On July 20, 2017, Turner signed a four-year, $45 million contract extension with $20.5 million guaranteed.[18] He started 13 games at right guard before missing the final three games with a concussion. He returned in the wild card round of the playoffs, playing in every offensive snap as the Panthers lost 31-26 to the Saints. Turner was named to his third straight Pro Bowl as an injury replacement.[19]

2018 seasonEdit

Turner started 13 games in 2018, missing Week 2 and 3 with a concussion and Week 17 with an ankle injury. He also was named to his fourth straight Pro Bowl.


  2. 2.0 2.1 2.2 2.3 2.4
  3. LSU OL Trai Turner intends to enter NFL draft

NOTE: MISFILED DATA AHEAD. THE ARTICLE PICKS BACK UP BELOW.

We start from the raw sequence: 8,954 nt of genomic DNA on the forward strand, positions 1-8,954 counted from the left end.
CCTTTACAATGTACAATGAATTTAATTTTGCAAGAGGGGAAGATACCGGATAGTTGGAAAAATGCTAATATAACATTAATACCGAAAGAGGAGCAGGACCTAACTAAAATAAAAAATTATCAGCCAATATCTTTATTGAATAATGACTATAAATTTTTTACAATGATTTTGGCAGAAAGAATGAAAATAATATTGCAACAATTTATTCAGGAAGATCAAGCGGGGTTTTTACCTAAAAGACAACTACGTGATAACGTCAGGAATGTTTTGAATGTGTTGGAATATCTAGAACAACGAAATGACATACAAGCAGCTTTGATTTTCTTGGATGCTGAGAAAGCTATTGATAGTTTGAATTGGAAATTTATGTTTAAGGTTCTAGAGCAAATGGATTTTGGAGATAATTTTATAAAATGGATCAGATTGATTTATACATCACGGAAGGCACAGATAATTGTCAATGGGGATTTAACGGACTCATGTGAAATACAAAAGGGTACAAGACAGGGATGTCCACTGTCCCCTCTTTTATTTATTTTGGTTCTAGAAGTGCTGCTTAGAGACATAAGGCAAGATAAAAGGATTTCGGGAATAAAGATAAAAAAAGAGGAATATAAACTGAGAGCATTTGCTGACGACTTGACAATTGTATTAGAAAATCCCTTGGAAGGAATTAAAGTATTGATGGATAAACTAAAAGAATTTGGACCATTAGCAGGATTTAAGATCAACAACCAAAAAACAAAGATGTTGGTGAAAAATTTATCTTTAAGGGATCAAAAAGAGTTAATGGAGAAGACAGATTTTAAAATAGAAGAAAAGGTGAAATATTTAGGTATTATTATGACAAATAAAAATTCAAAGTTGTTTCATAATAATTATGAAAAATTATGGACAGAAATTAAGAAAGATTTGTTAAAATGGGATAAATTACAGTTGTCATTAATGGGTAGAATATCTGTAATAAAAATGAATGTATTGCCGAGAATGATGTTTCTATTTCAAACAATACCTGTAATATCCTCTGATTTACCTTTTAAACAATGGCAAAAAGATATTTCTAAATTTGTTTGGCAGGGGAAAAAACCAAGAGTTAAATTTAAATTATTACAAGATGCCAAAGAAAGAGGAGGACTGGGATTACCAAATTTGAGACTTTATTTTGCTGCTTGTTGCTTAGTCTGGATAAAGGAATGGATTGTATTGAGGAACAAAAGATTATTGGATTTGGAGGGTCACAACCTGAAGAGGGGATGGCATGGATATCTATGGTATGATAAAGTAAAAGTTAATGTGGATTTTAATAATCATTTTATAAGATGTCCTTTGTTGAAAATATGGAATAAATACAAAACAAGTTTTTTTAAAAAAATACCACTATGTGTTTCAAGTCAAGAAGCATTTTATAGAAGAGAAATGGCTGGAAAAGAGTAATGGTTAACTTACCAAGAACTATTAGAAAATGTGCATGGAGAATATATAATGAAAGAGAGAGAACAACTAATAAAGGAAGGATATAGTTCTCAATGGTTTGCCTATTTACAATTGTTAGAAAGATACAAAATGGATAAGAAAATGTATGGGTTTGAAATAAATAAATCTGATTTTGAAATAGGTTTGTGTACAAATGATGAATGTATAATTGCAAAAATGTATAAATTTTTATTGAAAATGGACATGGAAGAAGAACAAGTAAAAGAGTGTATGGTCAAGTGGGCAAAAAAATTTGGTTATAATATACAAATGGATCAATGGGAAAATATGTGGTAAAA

4. LSU guard Trai Turner leaving Tigers for NFL draft
  5. Trai Turner Rotoworld College Player Page
  6. "Day Two Analysis: Kony Ealy And Trai Turner". May 10, 2014.
  7. "2014 NFL Draft Scouting Report – Trai Turner, G LSU".
  8. OL 40 Yard Dash Top Performers - 2014 NFL Combine
  9. Goodbread, Chase (May 14, 2014). "Cowboys VP: We likely would have drafted Ealy absent trade".
  10. Henson, Max (May 9, 2014). "Panthers draft G Turner in third round". Retrieved July 20, 2017.
  11. 11.0 11.1 Trai Turner Rotoworld NFL Player Page
  12. "Panthers 20, Buccaneers 14". September 7, 2014.
  13. "Carolina Panthers bio".
  14. 14.0 14.1 "Derek Carr, Odell Beckham Jr., Aaron Donald headline All-Rookie Team". December 23, 2014.
  15. "ESPN reveals Carolina Panthers most underrated player". July 8, 2016.
  17. "Super Bowl 50 - Denver Broncos vs. Carolina Panthers - February 7th, 2016". Retrieved September 2, 2017.
  18. Sessler, Marc (July 20, 2017). "Trai Turner agrees to four-year Panthers extension".
  19. "Graham Gano, Trai Turner named to Pro Bowl roster". January 10, 2018.

External linksEdit